Food and Nutrition Sciences
Vol. 3  No. 7 (2012) , Article ID: 20455 , 4 pages DOI:10.4236/fns.2012.37125

A Modified Selective Medium Containing Benzalkonium Chloride (BKC) for the Isolation of Pseudomonas aeruginosa from Raw Milk

Aylin Akoglu1*, Evrim Gunes Altuntas2, Gokce Polat Yemis1

1Department of Food Engineering, Faculty of Engineering, University of Ankara, Ankara, Turkey; 2Institute of Biotechnology, University of Ankara, Ankara, Turkey.

Email: *

Received January 31st, 2012; revised June 12th, 2012; accepted June 19th, 2012

Keywords: P. aeruginosa; Benzalkonium Chloride (BKC); Modified Cetrimide Agar; Raw Milk


A modified selective medium (modified Cetrimide Agar, mCA) consisting of 200 µg/mL benzalkonium chloride (BKC) was developed for the isolation of Pseudomonas aeruginosa from raw milk. Initially, a total of 55 isolates were obtained from 14 raw milk samples collected from several dairy plants in Ankara, Turkey. Among these isolates, 19 were identified as Pseudomonas aeruginosa, 28 as Pseudomonas fluorescens, 4 as Acinetobacter baumannii, 2 as Enterobacter intermedium, 1 as Enterobacter agglomerans, and 1 as Escherichia coli using Microbact biochemical test kit. BKC was chosen as a selective agent to suppress growth of competitive flora because it is very effective against a wide range of Gram-negative bacteria while P. aeruginosa is resistant. MICs (minimum inhibitory concentration) for BKC were determined by agar dilution method. The concentration of 200 µg/mL BKC inhibited competitive flora, while 90% of P. aeruginosa strains were resistant. When the results of enumeration of P. aeruginosa and other Gram (-) bacteria in Cetrimide Agar (CA) and mCA were compared, it was observed that mCA was more selective than the standard CA in preventing the growth of competitive flora especially of P. fluorescens.

1. Introduction

Psychrotrophic bacteria, of which Pseudomonas is an important genus, are considered the most important pathogens contributing to milk spoilage through the production of lipolytic and proteolytic enzymes [1,2]. Many of these enzymes are not inactivated by pasteurizing at 72˚C for 15 s or by Ultra-High Temperature (UHT) treatment. The residual activities of these enzymes can reduce the organoleptic quality and shelf life of processed milk products [3]. Gram-negative bacteria usually account for more than 90% of the microbial population in cold raw milk and among these bacteria Pseudomonas are the predominant microflora [4].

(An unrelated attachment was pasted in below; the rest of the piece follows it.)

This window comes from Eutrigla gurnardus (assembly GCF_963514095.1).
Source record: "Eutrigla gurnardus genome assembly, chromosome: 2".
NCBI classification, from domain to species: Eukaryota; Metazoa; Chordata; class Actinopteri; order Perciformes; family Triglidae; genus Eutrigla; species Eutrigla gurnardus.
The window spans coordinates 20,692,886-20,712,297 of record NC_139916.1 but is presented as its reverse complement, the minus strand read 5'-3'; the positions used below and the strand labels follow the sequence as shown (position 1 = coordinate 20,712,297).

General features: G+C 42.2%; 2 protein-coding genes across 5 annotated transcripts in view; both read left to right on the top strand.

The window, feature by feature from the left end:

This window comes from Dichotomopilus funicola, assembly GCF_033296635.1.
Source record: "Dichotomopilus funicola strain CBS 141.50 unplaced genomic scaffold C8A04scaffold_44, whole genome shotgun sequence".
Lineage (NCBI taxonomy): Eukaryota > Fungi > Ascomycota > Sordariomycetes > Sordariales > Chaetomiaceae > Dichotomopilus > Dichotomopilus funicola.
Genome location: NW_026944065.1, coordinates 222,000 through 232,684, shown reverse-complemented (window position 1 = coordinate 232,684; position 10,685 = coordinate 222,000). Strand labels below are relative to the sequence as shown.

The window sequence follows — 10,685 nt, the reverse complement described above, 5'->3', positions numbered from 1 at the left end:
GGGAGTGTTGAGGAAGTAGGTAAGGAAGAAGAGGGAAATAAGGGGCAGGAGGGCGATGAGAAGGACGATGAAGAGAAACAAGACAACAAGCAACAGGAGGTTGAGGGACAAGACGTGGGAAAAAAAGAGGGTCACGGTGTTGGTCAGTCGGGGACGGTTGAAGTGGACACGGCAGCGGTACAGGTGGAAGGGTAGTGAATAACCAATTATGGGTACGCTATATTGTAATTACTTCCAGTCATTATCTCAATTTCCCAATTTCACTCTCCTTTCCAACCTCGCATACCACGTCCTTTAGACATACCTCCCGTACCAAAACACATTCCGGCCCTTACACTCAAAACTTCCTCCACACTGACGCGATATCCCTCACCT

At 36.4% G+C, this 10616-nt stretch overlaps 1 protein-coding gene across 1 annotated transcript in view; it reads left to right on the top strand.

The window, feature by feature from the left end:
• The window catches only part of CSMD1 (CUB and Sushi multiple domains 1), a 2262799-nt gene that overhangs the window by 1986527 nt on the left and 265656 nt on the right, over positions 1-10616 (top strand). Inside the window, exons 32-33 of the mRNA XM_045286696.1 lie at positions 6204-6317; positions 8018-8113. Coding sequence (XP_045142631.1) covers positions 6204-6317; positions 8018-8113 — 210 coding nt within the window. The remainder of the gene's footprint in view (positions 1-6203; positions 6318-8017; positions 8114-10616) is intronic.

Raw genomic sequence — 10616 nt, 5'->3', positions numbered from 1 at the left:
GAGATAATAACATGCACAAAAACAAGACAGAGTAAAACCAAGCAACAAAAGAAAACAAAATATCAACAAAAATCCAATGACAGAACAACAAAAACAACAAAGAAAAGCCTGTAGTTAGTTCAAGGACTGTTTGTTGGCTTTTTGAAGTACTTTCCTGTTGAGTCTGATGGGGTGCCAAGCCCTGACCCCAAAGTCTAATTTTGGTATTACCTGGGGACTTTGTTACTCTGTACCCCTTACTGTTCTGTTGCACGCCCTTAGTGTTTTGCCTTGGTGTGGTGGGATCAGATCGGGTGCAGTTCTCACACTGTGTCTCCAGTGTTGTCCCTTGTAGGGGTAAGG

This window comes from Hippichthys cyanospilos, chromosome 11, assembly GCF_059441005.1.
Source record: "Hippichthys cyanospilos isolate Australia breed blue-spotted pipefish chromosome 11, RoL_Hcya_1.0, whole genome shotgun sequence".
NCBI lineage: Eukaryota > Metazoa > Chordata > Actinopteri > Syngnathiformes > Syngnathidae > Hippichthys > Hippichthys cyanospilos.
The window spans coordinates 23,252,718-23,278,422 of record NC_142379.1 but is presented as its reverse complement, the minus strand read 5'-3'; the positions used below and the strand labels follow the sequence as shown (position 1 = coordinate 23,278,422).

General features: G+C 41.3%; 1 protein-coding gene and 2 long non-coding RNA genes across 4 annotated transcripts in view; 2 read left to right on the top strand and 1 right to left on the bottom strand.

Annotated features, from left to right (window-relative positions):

Although several selective media for the detection of Pseudomonas species are produced commercially, they lack specificity [1]. Conventional methods for the detection of P. aeruginosa use cetrimide as a selective agent. Cetrimide Agar and Pseudosel Agar (BBL) are devised to serve as selective media for the isolation and identification of Pseudomonas aeruginosa while supposedly inhibiting the growth of other microorganisms [5,6]. The 0.03% Cetrimide Agar is more selective for growth of P. aeruginosa than is Pseudosel Agar; however, certain bacteria other than P. aeruginosa also grow on the former medium. Although Pseudosel Agar is not a highly selective medium for P. aeruginosa, it is preferable to Technicolor Agar for detection of the pyocyanin and pyorubin pigments produced by P. aeruginosa [5]. Therefore, the performance of available culture method is of great importance. Most frequently, Cetrimide Broth or Cetrimide Agar or MacConkey Agar are used [7]. Although Cetrimide Agar is strongly selective for P. aeruginosa, some strains of Gram-negative bacilli (especially Klebsiella spp. and Providencia) can grow on it [8]. The potent inhibitory substances in these media not only suppress the competing bacterial flora but may also exert an adverse effect on the targeted bacterium [9].

There is an increasing concern that the use of biocides such as benzalkonium chloride (BKC) [10]. BKC has a broad-spectrum antimicrobial activity [10,11]. Most of P. aeruginosa strains resistant and adapted to BKC also results in higher resistance to amphoteric disinfectants [12].